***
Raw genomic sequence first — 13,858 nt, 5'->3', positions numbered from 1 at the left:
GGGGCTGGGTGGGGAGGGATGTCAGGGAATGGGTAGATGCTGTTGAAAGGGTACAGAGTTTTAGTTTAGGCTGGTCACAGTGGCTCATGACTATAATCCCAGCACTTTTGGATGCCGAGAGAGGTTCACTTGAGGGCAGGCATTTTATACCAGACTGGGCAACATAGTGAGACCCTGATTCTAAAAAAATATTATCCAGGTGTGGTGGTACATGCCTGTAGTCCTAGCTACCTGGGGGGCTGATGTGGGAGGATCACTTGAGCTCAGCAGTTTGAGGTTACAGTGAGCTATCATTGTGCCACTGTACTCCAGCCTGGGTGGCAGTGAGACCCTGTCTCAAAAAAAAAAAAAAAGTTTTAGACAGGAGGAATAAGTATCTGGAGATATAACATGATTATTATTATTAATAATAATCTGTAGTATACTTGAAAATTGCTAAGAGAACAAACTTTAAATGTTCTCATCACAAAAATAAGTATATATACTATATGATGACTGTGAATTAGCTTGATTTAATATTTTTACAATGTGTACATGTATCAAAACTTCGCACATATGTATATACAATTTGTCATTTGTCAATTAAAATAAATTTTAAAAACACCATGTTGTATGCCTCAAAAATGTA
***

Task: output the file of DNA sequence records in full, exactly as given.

Raw genomic sequence first — 13,858 nt, 5'->3', positions numbered from 1 at the left:
GGGGCTGGGTGGGGAGGGATGTCAGGGAATGGGTAGATGCTGTTGAAAGGGTACAGAGTTTTAGTTTAGGCTGGTCACAGTGGCTCATGACTATAATCCCAGCACTTTTGGATGCCGAGAGAGGTTCACTTGAGGGCAGGCATTTTATACCAGACTGGGCAACATAGTGAGACCCTGATTCTAAAAAAATATTATCCAGGTGTGGTGGTACATGCCTGTAGTCCTAGCTACCTGGGGGGCTGATGTGGGAGGATCACTTGAGCTCAGCAGTTTGAGGTTACAGTGAGCTATCATTGTGCCACTGTACTCCAGCCTGGGTGGCAGTGAGACCCTGTCTCAAAAAAAAAAAAAAAGTTTTAGACAGGAGGAATAAGTATCTGGAGATATAACATGATTATTATTATTAATAATAATCTGTAGTATACTTGAAAATTGCTAAGAGAACAAACTTTAAATGTTCTCATCACAAAAATAAGTATATATACTATATGATGACTGTGAATTAGCTTGATTTAATATTTTTACAATGTGTACATGTATCAAAACTTCGCACATATGTATATACAATTTGTCATTTGTCAATTAAAATAAATTTTAAAAACACCATGTTGTATGCCTCAAAAATGTA